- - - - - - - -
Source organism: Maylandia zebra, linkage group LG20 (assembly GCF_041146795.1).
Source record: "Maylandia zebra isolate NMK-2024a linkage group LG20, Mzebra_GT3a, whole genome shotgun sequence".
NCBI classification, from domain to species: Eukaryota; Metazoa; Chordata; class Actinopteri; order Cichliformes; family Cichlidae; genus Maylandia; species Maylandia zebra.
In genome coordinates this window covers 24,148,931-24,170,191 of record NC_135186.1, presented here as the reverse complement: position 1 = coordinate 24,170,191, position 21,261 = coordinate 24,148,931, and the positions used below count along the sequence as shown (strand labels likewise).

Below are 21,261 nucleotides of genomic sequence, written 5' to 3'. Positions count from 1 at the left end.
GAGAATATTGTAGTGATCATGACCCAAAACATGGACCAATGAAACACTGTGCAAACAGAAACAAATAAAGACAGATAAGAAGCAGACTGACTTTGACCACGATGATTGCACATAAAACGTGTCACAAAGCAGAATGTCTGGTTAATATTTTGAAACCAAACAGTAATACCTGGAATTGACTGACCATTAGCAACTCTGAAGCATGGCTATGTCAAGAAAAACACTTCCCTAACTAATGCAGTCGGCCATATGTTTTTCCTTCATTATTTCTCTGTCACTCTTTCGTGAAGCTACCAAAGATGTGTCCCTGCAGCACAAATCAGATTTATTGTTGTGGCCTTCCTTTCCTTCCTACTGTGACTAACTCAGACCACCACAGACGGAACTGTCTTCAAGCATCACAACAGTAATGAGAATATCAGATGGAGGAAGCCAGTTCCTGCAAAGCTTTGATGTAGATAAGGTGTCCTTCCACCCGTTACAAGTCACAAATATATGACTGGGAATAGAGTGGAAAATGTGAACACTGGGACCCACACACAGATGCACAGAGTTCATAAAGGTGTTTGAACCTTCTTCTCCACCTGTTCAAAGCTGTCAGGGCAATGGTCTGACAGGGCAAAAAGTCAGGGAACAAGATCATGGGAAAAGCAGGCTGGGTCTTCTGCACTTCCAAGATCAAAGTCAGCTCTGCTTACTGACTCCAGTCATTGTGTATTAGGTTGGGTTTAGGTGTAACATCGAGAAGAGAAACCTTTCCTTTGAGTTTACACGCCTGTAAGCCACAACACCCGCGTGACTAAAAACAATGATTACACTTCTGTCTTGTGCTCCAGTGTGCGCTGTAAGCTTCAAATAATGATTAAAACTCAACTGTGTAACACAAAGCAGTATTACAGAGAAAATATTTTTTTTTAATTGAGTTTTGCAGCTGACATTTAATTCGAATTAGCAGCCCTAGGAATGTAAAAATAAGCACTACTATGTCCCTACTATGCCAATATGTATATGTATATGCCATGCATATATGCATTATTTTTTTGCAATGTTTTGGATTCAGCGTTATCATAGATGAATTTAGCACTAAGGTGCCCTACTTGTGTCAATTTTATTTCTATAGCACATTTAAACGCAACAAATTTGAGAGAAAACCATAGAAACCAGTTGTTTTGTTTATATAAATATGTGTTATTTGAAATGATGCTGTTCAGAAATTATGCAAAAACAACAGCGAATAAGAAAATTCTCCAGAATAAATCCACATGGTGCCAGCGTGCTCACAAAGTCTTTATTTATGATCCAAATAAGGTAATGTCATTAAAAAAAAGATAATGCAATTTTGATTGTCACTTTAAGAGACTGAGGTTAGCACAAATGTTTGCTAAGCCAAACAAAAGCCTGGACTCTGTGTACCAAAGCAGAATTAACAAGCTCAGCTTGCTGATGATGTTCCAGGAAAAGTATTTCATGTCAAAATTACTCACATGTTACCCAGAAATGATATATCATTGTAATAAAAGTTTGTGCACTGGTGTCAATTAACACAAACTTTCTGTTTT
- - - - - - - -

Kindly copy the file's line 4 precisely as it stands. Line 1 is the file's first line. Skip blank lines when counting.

In genome coordinates this window covers 24,148,931-24,170,191 of record NC_135186.1, presented here as the reverse complement: position 1 = coordinate 24,170,191, position 21,261 = coordinate 24,148,931, and the positions used below count along the sequence as shown (strand labels likewise).